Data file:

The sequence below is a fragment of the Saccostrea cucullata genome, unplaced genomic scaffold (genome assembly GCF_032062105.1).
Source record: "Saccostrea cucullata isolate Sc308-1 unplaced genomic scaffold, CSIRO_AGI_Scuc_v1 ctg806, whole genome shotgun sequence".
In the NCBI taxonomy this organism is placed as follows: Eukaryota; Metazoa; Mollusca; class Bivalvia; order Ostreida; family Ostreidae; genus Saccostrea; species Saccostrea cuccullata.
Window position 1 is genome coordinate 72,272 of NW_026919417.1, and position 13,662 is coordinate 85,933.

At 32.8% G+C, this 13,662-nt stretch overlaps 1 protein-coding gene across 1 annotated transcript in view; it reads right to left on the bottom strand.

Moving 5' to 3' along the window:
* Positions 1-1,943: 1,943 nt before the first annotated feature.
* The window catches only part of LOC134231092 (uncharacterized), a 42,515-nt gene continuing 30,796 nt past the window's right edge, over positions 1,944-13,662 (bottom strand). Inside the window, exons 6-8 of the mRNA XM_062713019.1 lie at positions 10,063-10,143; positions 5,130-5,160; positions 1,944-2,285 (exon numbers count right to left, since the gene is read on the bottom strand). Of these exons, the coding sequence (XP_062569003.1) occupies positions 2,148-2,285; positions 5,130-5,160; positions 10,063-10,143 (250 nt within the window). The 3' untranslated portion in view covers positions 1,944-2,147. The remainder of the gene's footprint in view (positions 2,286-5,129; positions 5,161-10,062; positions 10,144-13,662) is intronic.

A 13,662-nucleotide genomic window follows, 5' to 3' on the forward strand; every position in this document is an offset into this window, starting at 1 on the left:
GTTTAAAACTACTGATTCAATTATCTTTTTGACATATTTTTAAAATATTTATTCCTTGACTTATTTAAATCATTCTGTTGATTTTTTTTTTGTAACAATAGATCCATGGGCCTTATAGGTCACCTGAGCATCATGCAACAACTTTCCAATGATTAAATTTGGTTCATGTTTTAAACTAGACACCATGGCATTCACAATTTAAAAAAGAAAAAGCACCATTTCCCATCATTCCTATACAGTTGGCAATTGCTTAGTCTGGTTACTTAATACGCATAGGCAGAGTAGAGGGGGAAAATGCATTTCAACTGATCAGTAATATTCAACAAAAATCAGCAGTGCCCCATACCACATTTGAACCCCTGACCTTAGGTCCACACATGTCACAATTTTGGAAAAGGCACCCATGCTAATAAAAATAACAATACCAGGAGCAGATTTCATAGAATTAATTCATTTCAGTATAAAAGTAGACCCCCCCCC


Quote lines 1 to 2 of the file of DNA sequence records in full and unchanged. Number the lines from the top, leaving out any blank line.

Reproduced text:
The sequence below is a fragment of the Saccostrea cucullata genome, unplaced genomic scaffold (genome assembly GCF_032062105.1).
Source record: "Saccostrea cucullata isolate Sc308-1 unplaced genomic scaffold, CSIRO_AGI_Scuc_v1 ctg806, whole genome shotgun sequence".